“Carrizo” is the code name of AMD’s next-generation CPU for notebooks and convertible PCs. This chip has been on AMD’s roadmap for some time now as the successor to the Kaveri chip that powers the firm’s current lineup of A-series APU products. We even got an early look at the first working Carrizo silicon at CES in January.
Still, many of the details about Carrizo and its next-generation “Excavator” CPU cores have been shrouded in mystery to date. Fortunately, that’s changing. In conjunction with the International Solid State Circuits Conference, AMD has begun to tell the story of how it has achieved major improvements in power efficiency and performance with Carrizo, even though the chip is built on a 28-nm fabrication process like Kaveri before it. AMD Corporate Fellow Sam Naffziger and Senior Director of Client Products Kevin Lensing briefed us ahead of ISSC and shared some fascinating information about Carrizo’s new technology.
For the uninitiated, Carrizo is AMD’s answer to Intel’s Broadwell chips, and it’s expected to arrive in consumer systems around the middle of this year. Like AMD’s other “Accelerated Processing Units,” or APUs, Carrizo combines CPU cores and graphics on the same piece of silicon. In fact, Carrizo is almost a complete PC system on a single chip, and nearly every major component onboard has been updated compared to the prior generation.
We don’t yet have all of the details, but Carrizo combines an evolved version of the Bulldozer CPU core known as Excavator, “next generation” Radeon graphics based on the GCN architecture, and an updated UVD accelerator block capable of handling H.265 video. Carrizo is also the first “big” AMD APU to integrate the traditional south bridge I/O functions (like USB and SATA), making it a true system on a chip.
Thanks to this change, Carrizo is able to share the same pinout and motherboard infrastructure as AMD’s low-cost, low-power product, known as Carrizo-L. (Carrizo-L is similar to Beema and Mullins and will likely compete with Intel’s Bay Trail and Cherry Trail products.) Lensing told us AMD hopes the shared infrastructure between Carrizo and Carrizo-L will allow the company to capture more of the available market. PC makers should be able to offer systems across a broad range of price and performance levels based on the same basic chassis and motherboard.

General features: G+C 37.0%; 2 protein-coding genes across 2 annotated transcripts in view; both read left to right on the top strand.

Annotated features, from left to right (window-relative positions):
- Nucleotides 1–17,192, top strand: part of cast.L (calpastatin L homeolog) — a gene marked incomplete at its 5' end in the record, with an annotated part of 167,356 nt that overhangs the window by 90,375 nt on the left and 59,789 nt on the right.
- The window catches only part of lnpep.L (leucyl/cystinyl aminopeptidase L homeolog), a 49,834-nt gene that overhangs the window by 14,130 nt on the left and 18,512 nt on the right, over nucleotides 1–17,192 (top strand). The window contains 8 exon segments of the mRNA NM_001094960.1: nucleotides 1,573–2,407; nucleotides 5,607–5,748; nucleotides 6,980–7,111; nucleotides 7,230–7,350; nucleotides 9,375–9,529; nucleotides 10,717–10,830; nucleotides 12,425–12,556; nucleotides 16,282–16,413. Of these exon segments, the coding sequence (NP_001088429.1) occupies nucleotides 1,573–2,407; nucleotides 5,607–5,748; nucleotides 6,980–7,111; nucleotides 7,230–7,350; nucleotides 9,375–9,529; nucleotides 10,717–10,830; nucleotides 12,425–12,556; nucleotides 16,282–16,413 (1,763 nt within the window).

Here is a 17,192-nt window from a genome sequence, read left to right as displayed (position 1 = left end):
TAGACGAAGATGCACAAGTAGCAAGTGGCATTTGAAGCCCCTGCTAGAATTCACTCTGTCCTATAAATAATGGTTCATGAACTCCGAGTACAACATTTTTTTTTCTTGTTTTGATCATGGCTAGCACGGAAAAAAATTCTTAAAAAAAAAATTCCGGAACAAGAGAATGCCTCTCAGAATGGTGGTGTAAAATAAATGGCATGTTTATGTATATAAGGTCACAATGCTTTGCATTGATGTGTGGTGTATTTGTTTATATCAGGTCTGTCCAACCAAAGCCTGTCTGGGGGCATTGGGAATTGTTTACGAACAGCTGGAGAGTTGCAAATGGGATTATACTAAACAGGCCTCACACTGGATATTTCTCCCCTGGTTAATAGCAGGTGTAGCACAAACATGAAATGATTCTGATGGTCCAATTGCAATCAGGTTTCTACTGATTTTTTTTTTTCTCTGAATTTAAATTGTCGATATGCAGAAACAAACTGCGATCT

AMD claims Carrizo is “the first processor in the world with HSA 1.0 support,” referring to its Heterogeneous Systems Architecture effort to enable converged CPU-and-GPU computing. That claim is a bit confusing since AMD said something similar about Kaveri, which it touted as the first architecturally complete HSA development platform. In this case, the mention of the HSA 1.0 spec is important. That spec has long been a work in progress and is only just being finalized. Perhaps it’s no surprise that only Carrizo meets its full demands. More concretely, Carrizo adds at least one relevant HSA feature that Kaveri lacks: GPU context switching for multiple processes. When it arrives, Carrizo will surely become the reference platform of choice for HSA development. (Whether or not HSA will gain any great traction with software developers, of course, is another question.)
Carrizo’s real magic isn’t listed in its spec sheet, though. Instead, it has to do with how AMD tackled a daunting engineering challenge: delivering meaningful improvements in chip density, performance, and power efficiency over Kaveri without the benefit of a die shrink. After all, this chip has to compete with Intel’s Broadwell, which is fabricated on a much more advanced 14-nm process with second-gen tri-gate transistors. Carrizo is built on a 28-nm process using traditional planar transistors.
Yet AMD claims it has managed to squeeze out some substantial improvements over Kaveri. Overall, Carrizo weighs in at roughly 3.1 billion transistors, or 29% more than Kaveri, with “approximately the same” die area. Power use and performance, two sides of the same coin, are also apparently much improved in this new chip. The firm has achieved these gains using careful tuning for laptop-class power envelopes bolstered by various innovative techniques—and that’s what AMD is sharing this week at ISSCC.
Excavator: heavy equipment gets streamlined
The Excavator CPU cores in Carrizo are the fourth generation of cores based on the initial Bulldozer microarchitecture. Each generation has improved per-clock instruction throughput and power efficiency over the last one, and Excavator is no exception. AMD estimates a 5% overall gain in per-clock instruction throughput over the prior-gen Steamroller core thanks to various changes.
We don’t know what all of those tweaks are yet, but Naffziger did mention one change in particular: the L1 data cache has doubled in size while maintaining the same access latency. He also alluded to support for new instructions in Excavator, but without offering any further details. Excavator is rumored to add support for AVX2, which would boost performance in specific code paths that use SSE or the like, but the new instructions wouldn’t contribute to a general performance increase. At any rate, we don’t expect dramatic changes on the CPU architecture front from this generation of AMD tech. Those are likely reserved for the upcoming Zen microarchitecture, an all-new, x86-compatible core expected to supersede the Bulldozer family next year.
The most notable changes in Carrizo come not in architecture, but design. Naffziger said the Excavator team “stole some plays from the GPU playbook” by adopting a high-density design library traditionally used for GPUs. This library packs quite a bit more logic into a given amount of chip area. The examples below show some important parts of the Excavator core when laid out using a high-performance library a la Steamroller and a high-density library a la Carrizo.